Why are you doing what you do? What initially drew you to the work you’re doing? Why do you keep going? What would be missing if your organization didn’t exist?
With all that’s going on between the pandemic, rise in unemployment, political unrest, and social justice, is your product or service relevant? If it’s not, think about what your community would look like if your organization wasn’t around when people can once again enjoy what you have to offer.
How is the idea of what your organization provides the community providing hope and something to look forward to during this time? What is it about how you do things that make you stand out from your competition? Then, focus on your vision – where you want to go, who you want to be.
As you consider all of these questions and begin your messaging work, make sure to take the time to focus on optimistic messaging, not necessarily messages of positivity. Positivity can often be the denial of reality; everything’s fine over here!
Saying things are good even when they’re not might have a negative impact. Optimism is the belief that the future is positive; acknowledging the present reality, but believing there’s a light at the end of the tunnel that we’re working towards. More than ever, people need optimism over positivity.
It’s okay to acknowledge your uncertainty, but be transparent with your customers or donors about your organization’s commitment to your current challenges, whether it’s around staffing, services, etc. Share how you’re supporting your team and your community, and how others can join you in those efforts by making a donation or purchasing a product or service. And lastly, share your plans for the future.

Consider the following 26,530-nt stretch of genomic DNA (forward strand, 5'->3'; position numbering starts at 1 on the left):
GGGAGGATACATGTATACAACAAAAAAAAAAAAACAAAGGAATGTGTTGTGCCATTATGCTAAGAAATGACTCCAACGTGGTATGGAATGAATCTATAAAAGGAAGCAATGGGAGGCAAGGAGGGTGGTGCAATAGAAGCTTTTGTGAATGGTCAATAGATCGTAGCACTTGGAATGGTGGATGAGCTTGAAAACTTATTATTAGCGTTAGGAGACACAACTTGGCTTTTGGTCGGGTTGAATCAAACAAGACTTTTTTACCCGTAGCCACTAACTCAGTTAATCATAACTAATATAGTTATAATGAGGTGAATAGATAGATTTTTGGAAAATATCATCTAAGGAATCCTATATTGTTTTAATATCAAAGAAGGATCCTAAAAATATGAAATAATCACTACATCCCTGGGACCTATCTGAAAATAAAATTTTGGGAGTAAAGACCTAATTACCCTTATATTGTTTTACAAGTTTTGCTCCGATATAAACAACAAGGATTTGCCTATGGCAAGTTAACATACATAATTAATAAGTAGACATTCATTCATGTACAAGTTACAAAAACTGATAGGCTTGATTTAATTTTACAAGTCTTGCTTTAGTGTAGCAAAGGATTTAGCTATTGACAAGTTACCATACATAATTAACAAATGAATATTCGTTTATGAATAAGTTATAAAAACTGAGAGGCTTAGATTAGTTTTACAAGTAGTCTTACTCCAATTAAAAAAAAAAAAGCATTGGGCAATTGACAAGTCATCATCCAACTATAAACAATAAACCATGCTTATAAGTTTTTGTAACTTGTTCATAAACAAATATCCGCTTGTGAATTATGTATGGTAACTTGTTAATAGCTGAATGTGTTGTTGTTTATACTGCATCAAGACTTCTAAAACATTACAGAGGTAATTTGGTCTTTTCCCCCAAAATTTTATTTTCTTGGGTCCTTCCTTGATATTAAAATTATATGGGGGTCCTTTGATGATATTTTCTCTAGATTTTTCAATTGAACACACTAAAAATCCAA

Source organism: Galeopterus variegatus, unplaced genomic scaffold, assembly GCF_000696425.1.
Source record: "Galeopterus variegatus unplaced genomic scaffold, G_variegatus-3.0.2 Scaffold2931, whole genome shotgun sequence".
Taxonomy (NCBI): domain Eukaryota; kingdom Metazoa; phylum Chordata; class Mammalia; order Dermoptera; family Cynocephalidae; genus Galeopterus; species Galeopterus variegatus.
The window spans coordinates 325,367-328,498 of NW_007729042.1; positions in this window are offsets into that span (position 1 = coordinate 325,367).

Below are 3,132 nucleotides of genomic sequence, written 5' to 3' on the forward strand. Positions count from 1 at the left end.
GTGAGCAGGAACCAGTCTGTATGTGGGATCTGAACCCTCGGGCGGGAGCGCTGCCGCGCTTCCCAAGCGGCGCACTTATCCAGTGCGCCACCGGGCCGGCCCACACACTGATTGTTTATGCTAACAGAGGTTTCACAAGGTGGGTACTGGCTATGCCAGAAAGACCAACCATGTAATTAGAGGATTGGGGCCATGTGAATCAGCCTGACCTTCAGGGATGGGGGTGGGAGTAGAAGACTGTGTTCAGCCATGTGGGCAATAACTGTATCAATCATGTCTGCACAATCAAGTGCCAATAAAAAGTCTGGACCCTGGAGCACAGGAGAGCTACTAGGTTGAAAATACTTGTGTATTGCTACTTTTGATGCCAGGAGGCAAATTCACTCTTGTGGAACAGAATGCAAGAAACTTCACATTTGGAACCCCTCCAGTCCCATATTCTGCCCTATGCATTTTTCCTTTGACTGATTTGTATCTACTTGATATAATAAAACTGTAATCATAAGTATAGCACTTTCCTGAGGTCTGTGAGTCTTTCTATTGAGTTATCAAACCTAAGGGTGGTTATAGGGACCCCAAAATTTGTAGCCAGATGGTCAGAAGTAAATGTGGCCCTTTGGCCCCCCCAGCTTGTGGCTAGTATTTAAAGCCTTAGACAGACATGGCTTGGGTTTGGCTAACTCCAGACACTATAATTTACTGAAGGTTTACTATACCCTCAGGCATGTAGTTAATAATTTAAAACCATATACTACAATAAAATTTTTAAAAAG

If you’re a nonprofit raising funds for your organization, make sure your donors know what you’re doing and where you’re going. They will invest if you have a solid plan. Make your ask, but be specific and measurable.
Responding to a crisis
This time of crisis has also made many companies begin to think about or rethink how they communicate during a crisis. Unfortunately, Bloom Communications has been involved with multiple clients during these challenging times to support and create COVID-specific crisis communication plans, to support clients having to share the sad news of closing their doors or helping respond to national and local media scrutiny.
It’s not the right time to hire a PR agency to create a crisis plan for your organization when the crisis is already happening. Whatever the need, I always encourage clients to be proactive and have a crisis communications plan in place (think of it like an insurance plan – you don’t know you need it until you do) to avoid last-minute scrambling during times when energy is needed elsewhere.
I’ve had many questions come up during discussions with clients and community partners. My advice to many has been the same. Don’t be afraid to try something new. Adjust, rethink, pivot. If you don’t ask, you won’t receive. Be honest and transparent in your communications, plan ahead, but be flexible.
We have a ways to go, but I have seen some incredible successes by harnessing creativity, rethinking ways of doing things, and communicating openly and honestly with your clients/customer base.
Don’t be afraid to ask for help and forge on. We’re in this together.